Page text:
Ancient dolphins in the Lowcountry- a moment of science

A Moment of Science

Meet Ankylorhiza tiedemani.

Today its skeleton resides in the Mace Brown Museum of Natural History, but 24 million years ago this ancient dolphin ruled the waters that covered the Lowcountry. 

Paleontologist Dr. Robert Boessenecker has been studying it and other ancient dolphins and whales for a while at the College of Charleston. “We have multiple lines of evidence that Ankylorhiza was an apex predator like a modern-day killer whale- only a bit smaller.”

Slightly smaller than a killer whale, but at 16 feet long it was giant compared to its bottlenose brethren- and possibly more ferocious as well. 

Skull of Ankylorhiza tiedemani on display at the Mace Brown Museum of Natural History at the College of Charleston

“It’s got these bizarre tusks on the chin that stick straight forward and they’re very worn down. And we think… that if it had its mouth closed, those teeth would still be sticking out and it could’ve rammed large prey just by swimming snout first into them. There is precedent for behavior in today’s dolphins and whales.”

Paleontologists like Boessenecker make these conclusions by studying fossils, finding unique characteristics by comparing and contrasting bone structures with even older ancestors and their current-day counterparts.

Take flippers for example.

Both Ankylorhiza and modern whales have locked elbows, but Ankylorhiza bones are longer, unlike modern dolphins with lots of short, blocky finger bones. These details may seem trivial but they’re important puzzle pieces for paleontologists to place where and when the specimen lies on the evolutionary chain. To make matters more difficult, scientists often must make do with just fragments of skull and bone- leading to erroneous assumptions as the millions-year-old puzzle kit is missing most of its pieces. 

Ankylorhiza fell prey to this upon its discovery in the 19th century, “It was based on a partial skull that included just the tip of the snout. That original fossil, known as Squaladon tiedemani was a bit of a paleontological mystery for many many years.”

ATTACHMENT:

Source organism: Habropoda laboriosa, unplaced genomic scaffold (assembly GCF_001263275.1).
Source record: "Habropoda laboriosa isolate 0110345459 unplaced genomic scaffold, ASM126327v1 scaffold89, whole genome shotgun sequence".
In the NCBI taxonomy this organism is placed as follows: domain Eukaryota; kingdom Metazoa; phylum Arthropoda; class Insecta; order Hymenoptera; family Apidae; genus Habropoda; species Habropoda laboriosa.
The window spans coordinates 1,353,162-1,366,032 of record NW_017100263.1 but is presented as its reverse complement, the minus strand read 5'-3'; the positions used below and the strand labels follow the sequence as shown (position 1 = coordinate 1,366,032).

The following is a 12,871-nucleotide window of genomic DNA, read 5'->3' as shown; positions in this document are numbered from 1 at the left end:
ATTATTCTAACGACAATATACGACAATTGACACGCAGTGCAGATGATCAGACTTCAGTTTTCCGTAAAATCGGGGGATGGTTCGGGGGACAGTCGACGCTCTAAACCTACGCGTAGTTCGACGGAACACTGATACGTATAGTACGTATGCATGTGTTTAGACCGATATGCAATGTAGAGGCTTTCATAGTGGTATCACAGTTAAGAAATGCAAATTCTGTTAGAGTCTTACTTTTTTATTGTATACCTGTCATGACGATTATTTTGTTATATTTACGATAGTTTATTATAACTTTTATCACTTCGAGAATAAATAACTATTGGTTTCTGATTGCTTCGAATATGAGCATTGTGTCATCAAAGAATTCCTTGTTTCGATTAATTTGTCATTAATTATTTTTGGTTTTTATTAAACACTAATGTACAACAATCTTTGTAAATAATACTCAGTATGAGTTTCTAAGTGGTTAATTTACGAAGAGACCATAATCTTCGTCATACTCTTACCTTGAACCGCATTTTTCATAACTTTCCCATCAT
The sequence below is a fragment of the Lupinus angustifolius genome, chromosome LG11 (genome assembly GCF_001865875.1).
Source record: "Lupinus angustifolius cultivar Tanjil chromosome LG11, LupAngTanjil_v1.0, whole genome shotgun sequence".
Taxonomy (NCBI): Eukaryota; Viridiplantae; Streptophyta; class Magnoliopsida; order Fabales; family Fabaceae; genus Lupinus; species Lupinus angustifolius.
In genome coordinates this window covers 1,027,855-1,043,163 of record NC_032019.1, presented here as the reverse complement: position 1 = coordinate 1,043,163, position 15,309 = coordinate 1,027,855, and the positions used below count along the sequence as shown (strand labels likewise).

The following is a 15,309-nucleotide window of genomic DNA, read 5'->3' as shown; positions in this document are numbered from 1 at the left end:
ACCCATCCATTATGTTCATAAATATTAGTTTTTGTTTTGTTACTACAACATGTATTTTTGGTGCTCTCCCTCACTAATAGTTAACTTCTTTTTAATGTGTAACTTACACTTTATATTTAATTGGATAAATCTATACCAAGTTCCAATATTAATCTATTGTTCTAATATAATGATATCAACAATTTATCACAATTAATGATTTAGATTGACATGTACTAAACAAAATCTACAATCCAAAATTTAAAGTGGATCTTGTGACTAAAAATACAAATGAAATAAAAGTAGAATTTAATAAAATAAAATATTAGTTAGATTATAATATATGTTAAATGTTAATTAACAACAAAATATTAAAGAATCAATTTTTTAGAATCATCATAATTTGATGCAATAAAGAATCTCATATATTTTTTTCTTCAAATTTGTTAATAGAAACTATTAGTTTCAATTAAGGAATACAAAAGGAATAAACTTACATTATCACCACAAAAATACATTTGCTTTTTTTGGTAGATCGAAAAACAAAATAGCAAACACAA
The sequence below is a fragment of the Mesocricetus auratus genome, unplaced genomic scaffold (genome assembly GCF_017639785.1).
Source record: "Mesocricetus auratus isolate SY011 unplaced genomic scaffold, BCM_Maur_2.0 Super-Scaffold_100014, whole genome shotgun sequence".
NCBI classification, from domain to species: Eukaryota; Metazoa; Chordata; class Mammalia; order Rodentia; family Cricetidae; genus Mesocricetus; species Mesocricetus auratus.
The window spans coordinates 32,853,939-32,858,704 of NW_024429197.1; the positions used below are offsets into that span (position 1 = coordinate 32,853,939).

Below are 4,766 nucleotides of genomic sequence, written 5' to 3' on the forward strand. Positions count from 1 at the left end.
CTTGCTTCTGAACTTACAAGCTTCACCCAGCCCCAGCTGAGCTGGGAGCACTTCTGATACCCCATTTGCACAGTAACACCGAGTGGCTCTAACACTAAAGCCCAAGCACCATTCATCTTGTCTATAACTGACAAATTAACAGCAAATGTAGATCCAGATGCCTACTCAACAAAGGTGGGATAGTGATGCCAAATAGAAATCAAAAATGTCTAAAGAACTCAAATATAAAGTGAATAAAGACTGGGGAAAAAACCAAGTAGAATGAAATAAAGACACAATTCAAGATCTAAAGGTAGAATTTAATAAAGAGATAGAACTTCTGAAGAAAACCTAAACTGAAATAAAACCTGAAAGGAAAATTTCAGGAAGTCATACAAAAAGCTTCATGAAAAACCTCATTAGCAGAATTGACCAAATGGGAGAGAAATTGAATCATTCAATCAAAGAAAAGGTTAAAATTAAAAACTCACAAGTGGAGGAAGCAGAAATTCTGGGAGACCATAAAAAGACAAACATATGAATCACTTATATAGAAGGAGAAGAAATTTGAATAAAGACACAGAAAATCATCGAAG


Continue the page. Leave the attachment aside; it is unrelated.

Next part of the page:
Dr. Robert Boessenecker poses with the nearly complete Ankylorhiza tiedemani skeleton

Questions remained until the 1990s, when a nearly intact skeleton was found during the building of a housing development near Summerville.

“What this new skeleton told us is that this species does not in the genus Squaladon.” 

With more bones to work with, more evolutionary puzzle pieces were discovered, including bone size and teeth structure. “Most of the teeth are single-rooted- which brings us to the new genus name: Ankylorhiza, which means fused roots in Greek.”

Boessenecker recently discovered more details with Ankylorhiza, further understanding that while there was a split in the evolution of modern-day whales and dolphins 35 million years ago, both saw similar patterns independent of each other on how they became strong swimmers over millennia.

By studying small details, placing puzzle pieces together, to view evolution at work. 


Storm Team 2 Meteorologist David Dickson

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